Seeds & Sprouts II – Early intel on real estate projects

This is the second edition of Seeds & Sprouts – Early intelligence on Cleveland-area real estate projects. Because these projects are very early in their process of development or just a long-range plan, a lot can and probably will change their final shape, use and outcome.

 
Nautica Entertainment LLC has secured financing and possibly
a joint development agreement to move forward on at least one
part of its Waterfront District project, possibly starting with this
building (AODK). CLICK IMAGES TO ENLARGE

Flats West Bank: Nautica Waterfront District seeks Joint Venture

On May 13, Nautica Entertainment LLC recorded with Cuyahoga County the issuance of $35 million in five-year notes from a line of credit it collateralized through ilmington Trust, National Association. The debt was mortgaged against all of Nautica Entertainment’s properties on the Flats West Bank. A portion of the financing could reportedly help build the first phase of an ambitious, high-end community on the West Bank. Most of the rest will help capitalize the firm’s other interests.

The first phase could be a 17-story residential building, located between Jacobs’ Nautica Entertainment Complex (FirstEnergy Powerhouse & Jacobs Pavilion live stage) and the Main Avenue High Level Bridge (State Route 2).

Nautica Entertainment, chaired by Jeff Jacobs, isn’t an active real estate developer in Ohio anymore. So it is seeking a joint development agreement with an active real estate developer to achieve a grand vision for its Flats West Bank properties. The issuance of short-term notes suggests that Nautica may be dangling some capital as a carrot to attract a deal. No joint development partner is yet confirmed.

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David C. Grunenwald, vice-president of development at Nautica, did not return a phone call seeking comment.

The financing was secured as an amendment to a $350 million line of credit that Golden, Colorado-based Nautica Entertainment collateralized through Wilmington Trust, headquartered in Minneapolis. The amendment boosted the line of credit, established in 2017, to $385 million.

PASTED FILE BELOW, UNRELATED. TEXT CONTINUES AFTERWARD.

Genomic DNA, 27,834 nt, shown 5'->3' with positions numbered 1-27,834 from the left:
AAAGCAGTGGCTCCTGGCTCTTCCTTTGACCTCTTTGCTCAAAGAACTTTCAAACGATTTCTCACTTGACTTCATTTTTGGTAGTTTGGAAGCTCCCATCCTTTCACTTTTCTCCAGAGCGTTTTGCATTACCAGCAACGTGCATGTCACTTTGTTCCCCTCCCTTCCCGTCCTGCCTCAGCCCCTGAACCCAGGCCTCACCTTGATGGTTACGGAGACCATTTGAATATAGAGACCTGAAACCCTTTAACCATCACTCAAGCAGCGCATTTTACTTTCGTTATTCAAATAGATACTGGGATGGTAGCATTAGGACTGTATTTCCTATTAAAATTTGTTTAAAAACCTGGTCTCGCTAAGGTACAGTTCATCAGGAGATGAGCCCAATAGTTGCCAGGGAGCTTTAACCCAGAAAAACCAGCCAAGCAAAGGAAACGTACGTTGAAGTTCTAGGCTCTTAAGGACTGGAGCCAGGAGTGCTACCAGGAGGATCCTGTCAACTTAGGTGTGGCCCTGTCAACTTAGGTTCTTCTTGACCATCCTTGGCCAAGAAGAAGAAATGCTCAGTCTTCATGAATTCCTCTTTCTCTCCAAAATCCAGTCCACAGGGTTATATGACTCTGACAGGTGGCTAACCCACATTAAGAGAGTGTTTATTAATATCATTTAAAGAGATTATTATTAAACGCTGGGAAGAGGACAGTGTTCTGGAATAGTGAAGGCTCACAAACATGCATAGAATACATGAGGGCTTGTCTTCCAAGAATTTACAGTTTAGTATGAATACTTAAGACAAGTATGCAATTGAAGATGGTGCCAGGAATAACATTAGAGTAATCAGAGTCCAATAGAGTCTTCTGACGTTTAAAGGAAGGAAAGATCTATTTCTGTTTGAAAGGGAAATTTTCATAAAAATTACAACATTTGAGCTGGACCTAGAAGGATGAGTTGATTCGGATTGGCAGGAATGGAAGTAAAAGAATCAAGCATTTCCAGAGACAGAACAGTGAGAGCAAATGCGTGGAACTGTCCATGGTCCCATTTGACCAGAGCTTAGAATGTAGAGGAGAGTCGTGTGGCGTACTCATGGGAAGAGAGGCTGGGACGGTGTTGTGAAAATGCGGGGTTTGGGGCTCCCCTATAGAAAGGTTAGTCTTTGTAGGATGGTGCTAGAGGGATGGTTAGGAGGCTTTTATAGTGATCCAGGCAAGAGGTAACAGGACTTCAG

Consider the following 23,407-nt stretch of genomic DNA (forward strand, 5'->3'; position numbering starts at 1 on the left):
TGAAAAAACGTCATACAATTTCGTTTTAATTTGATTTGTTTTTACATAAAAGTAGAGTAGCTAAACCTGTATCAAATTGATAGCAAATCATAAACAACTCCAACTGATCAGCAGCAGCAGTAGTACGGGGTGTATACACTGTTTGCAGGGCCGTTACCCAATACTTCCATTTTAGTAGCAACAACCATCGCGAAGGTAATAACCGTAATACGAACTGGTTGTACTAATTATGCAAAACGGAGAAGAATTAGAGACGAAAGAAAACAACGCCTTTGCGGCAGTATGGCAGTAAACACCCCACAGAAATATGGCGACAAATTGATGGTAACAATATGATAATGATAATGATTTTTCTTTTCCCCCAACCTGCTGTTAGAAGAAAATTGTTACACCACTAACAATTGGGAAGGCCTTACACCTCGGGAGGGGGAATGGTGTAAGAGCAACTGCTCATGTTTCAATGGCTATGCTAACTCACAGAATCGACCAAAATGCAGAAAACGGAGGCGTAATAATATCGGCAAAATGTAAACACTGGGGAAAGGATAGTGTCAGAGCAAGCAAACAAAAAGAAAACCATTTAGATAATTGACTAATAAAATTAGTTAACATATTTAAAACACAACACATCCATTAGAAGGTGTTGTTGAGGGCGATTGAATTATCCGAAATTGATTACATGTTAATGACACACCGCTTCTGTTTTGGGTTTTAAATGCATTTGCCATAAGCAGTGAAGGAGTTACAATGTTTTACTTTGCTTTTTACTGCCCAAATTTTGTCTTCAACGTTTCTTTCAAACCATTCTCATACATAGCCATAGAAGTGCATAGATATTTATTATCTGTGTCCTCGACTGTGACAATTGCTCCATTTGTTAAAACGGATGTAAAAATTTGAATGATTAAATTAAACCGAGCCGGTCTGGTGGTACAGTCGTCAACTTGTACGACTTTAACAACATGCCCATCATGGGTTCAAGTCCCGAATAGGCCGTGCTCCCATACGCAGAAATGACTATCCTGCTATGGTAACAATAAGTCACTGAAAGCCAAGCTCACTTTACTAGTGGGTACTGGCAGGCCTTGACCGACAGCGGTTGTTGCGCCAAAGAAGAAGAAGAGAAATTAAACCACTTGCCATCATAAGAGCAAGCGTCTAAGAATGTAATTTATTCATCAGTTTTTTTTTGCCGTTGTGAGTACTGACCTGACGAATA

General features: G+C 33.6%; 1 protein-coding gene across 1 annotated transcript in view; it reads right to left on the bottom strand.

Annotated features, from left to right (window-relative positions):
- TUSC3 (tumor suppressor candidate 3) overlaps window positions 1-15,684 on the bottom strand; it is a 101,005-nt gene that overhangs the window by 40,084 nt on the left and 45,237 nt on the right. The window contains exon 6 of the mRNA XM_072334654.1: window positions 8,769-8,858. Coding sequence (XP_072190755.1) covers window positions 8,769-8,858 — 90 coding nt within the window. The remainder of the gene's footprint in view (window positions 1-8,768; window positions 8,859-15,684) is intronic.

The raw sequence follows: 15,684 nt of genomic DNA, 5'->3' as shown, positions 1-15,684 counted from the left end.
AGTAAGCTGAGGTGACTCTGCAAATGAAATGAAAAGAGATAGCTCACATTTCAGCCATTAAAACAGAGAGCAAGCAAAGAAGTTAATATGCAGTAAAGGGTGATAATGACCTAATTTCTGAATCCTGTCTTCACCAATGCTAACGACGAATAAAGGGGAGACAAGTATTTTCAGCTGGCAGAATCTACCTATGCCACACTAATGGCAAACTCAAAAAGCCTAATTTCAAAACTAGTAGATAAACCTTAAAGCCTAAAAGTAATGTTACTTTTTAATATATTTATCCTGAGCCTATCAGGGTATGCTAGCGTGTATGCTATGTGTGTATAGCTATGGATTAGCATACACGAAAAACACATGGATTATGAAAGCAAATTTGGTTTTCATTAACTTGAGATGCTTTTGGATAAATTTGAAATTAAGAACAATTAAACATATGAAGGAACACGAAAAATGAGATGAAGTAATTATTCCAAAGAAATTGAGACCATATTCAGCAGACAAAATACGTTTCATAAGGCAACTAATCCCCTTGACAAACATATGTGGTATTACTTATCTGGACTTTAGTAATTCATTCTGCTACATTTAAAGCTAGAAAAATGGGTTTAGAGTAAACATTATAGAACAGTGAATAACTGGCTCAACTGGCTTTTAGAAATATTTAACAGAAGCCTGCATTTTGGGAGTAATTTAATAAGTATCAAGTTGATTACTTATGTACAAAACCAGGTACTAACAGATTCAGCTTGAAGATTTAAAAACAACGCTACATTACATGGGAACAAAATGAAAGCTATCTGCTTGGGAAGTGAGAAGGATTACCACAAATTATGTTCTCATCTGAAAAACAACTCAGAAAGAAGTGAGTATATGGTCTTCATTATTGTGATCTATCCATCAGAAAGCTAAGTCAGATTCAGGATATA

Nautica announced plans in 2016 for a $405 million complex of mid-rise buildings offering residential, office and hotel uses plus several parking garages. Once a joint development partner is in place, Grunenwald recently said he hopes to realize the grand vision for Flats West Bank in about seven years.

“We opened Nautica in 1987, and it has evolved from there,” Grunenwald said in a cleveland.com article in 2016. “We’ve spent a lot of time evaluating the site and potential uses, and we’ve also watched as the city has emerged. This is not the same city as it was 36 months ago. Young people have discovered the city.”

The former Cuyahoga County Engineer’s headquarters
in Cleveland’s Ohio City neighborhood is for sale. The
recommended bidder will likely build mid-rise housing
on the highly visible site (Allegro).

Ohio City: Hemingway favored to acquire county land

The former Cuyahoga County Engineer’s headquarters property at the west end of the Veterans Memorial Detroit-Superior bridge is recommended to be sold to Hemingway Development, a county source said. The property, at 2429 Superior Viaduct, went on the market in an open-bid request for proposals (RFP) last winter.

Damon Taseff, a principal at Allegro Realty Advisors which serves as the county’s real estate consultant, said he had no information he could share, but added “I presume the county will make a formal announcement in the future.”

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Mike Panzica, a principal at Hemingway, said he could not comment on the possible sale at this time.

The site is in a prime development location, at the edge of the booming Hingetown neighborhood and uphill from Flats West Bank (see previous news brief). It is also across the street from the planned $100 million, 20-acre Irishtown Bend Park and The Snavely Group’s multi-phase Hingetown development.

Current zoning for the site is a mix of local retail-D and semi-industry-B, but both are in a height district allowing the construction of structures up to 115 feet tall, or roughly 11 stories.

Although the property is listed at 2 acres, it includes easements that extend out into the roadways for West 25th Street and old Detroit Avenue. Those easements cannot be built upon, reducing the developable land area to 1.6 acres.

Also, there is an abandoned street running diagonally through the site. The county has yet to vacate the street. Once vacated, its ownership would revert to that of the adjoining parcels, all owned by the county and which are the subject of the RFP.

The Cuyahoga County Personnel Review Commission had offices in the building but Taseff said in January that it would be moving out soon. The Cuyahoga County Engineer, which plans, builds and maintains all Cuyahoga County-owned roads, bridges and structures, was changed into the Department of Public Works during the county’s reform in 2009. Its offices were relocated to the new county administration building at East 9th Street and Huron Road downtown.